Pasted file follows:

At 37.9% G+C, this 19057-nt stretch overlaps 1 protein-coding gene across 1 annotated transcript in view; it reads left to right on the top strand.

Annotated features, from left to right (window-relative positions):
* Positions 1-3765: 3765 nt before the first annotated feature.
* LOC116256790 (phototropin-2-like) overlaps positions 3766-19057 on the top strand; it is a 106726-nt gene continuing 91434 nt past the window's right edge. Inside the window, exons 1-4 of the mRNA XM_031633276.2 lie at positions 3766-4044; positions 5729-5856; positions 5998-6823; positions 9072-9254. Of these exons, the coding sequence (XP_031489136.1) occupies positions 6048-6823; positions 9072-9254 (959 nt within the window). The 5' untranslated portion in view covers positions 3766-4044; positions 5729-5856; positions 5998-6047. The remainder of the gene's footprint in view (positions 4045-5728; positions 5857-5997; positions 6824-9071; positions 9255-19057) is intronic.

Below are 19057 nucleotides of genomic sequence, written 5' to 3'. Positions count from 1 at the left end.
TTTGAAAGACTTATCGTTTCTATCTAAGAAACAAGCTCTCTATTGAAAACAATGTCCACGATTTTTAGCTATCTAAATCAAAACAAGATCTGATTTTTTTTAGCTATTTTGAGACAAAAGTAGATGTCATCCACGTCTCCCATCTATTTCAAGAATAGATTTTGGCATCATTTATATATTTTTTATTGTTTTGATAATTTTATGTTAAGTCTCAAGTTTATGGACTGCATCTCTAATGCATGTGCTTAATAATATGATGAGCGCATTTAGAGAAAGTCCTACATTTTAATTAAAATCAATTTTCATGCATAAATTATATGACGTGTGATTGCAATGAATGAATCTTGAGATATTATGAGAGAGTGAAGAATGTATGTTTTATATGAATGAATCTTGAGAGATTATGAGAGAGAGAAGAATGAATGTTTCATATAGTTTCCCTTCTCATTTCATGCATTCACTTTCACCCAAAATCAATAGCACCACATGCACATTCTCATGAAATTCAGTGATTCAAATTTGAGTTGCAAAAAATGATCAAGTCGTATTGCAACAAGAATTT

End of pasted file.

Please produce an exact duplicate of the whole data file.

At 37.9% G+C, this 19057-nt stretch overlaps 1 protein-coding gene across 1 annotated transcript in view; it reads left to right on the top strand.

Annotated features, from left to right (window-relative positions):
* Positions 1-3765: 3765 nt before the first annotated feature.
* LOC116256790 (phototropin-2-like) overlaps positions 3766-19057 on the top strand; it is a 106726-nt gene continuing 91434 nt past the window's right edge. Inside the window, exons 1-4 of the mRNA XM_031633276.2 lie at positions 3766-4044; positions 5729-5856; positions 5998-6823; positions 9072-9254. Of these exons, the coding sequence (XP_031489136.1) occupies positions 6048-6823; positions 9072-9254 (959 nt within the window). The 5' untranslated portion in view covers positions 3766-4044; positions 5729-5856; positions 5998-6047. The remainder of the gene's footprint in view (positions 4045-5728; positions 5857-5997; positions 6824-9071; positions 9255-19057) is intronic.

Below are 19057 nucleotides of genomic sequence, written 5' to 3'. Positions count from 1 at the left end.
TTTGAAAGACTTATCGTTTCTATCTAAGAAACAAGCTCTCTATTGAAAACAATGTCCACGATTTTTAGCTATCTAAATCAAAACAAGATCTGATTTTTTTTAGCTATTTTGAGACAAAAGTAGATGTCATCCACGTCTCCCATCTATTTCAAGAATAGATTTTGGCATCATTTATATATTTTTTATTGTTTTGATAATTTTATGTTAAGTCTCAAGTTTATGGACTGCATCTCTAATGCATGTGCTTAATAATATGATGAGCGCATTTAGAGAAAGTCCTACATTTTAATTAAAATCAATTTTCATGCATAAATTATATGACGTGTGATTGCAATGAATGAATCTTGAGATATTATGAGAGAGTGAAGAATGTATGTTTTATATGAATGAATCTTGAGAGATTATGAGAGAGAGAAGAATGAATGTTTCATATAGTTTCCCTTCTCATTTCATGCATTCACTTTCACCCAAAATCAATAGCACCACATGCACATTCTCATGAAATTCAGTGATTCAAATTTGAGTTGCAAAAAATGATCAAGTCGTATTGCAACAAGAATTT